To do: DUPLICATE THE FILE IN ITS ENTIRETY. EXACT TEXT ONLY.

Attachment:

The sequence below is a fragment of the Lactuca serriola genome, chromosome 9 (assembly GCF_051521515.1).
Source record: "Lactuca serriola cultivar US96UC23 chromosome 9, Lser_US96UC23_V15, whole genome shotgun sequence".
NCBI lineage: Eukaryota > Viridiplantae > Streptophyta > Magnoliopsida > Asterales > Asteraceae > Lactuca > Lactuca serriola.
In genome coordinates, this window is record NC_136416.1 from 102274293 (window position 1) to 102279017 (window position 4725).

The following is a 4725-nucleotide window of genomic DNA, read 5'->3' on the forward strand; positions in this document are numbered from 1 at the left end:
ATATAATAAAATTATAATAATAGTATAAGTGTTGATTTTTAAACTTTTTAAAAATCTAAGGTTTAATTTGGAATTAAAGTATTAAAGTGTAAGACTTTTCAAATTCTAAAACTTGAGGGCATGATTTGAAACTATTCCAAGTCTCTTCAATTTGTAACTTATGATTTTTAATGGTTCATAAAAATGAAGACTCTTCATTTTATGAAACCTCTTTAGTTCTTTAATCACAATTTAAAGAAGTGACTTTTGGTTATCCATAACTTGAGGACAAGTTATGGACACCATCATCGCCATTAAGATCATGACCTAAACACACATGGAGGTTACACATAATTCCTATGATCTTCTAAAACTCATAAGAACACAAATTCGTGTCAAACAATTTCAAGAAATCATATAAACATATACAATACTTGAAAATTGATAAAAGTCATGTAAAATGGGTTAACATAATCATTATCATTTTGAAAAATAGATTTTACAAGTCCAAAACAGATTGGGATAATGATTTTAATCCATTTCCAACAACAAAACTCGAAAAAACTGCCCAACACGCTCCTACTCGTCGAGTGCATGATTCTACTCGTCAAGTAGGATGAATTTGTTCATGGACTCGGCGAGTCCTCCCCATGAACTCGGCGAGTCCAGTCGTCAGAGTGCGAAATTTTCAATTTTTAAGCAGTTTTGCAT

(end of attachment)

The sequence below is a fragment of the Lactuca serriola genome, chromosome 9 (assembly GCF_051521515.1).
Source record: "Lactuca serriola cultivar US96UC23 chromosome 9, Lser_US96UC23_V15, whole genome shotgun sequence".
NCBI lineage: Eukaryota > Viridiplantae > Streptophyta > Magnoliopsida > Asterales > Asteraceae > Lactuca > Lactuca serriola.
In genome coordinates, this window is record NC_136416.1 from 102274293 (window position 1) to 102279017 (window position 4725).

The following is a 4725-nucleotide window of genomic DNA, read 5'->3' on the forward strand; positions in this document are numbered from 1 at the left end:
ATATAATAAAATTATAATAATAGTATAAGTGTTGATTTTTAAACTTTTTAAAAATCTAAGGTTTAATTTGGAATTAAAGTATTAAAGTGTAAGACTTTTCAAATTCTAAAACTTGAGGGCATGATTTGAAACTATTCCAAGTCTCTTCAATTTGTAACTTATGATTTTTAATGGTTCATAAAAATGAAGACTCTTCATTTTATGAAACCTCTTTAGTTCTTTAATCACAATTTAAAGAAGTGACTTTTGGTTATCCATAACTTGAGGACAAGTTATGGACACCATCATCGCCATTAAGATCATGACCTAAACACACATGGAGGTTACACATAATTCCTATGATCTTCTAAAACTCATAAGAACACAAATTCGTGTCAAACAATTTCAAGAAATCATATAAACATATACAATACTTGAAAATTGATAAAAGTCATGTAAAATGGGTTAACATAATCATTATCATTTTGAAAAATAGATTTTACAAGTCCAAAACAGATTGGGATAATGATTTTAATCCATTTCCAACAACAAAACTCGAAAAAACTGCCCAACACGCTCCTACTCGTCGAGTGCATGATTCTACTCGTCAAGTAGGATGAATTTGTTCATGGACTCGGCGAGTCCTCCCCATGAACTCGGCGAGTCCAGTCGTCAGAGTGCGAAATTTTCAATTTTTAAGCAGTTTTGCAT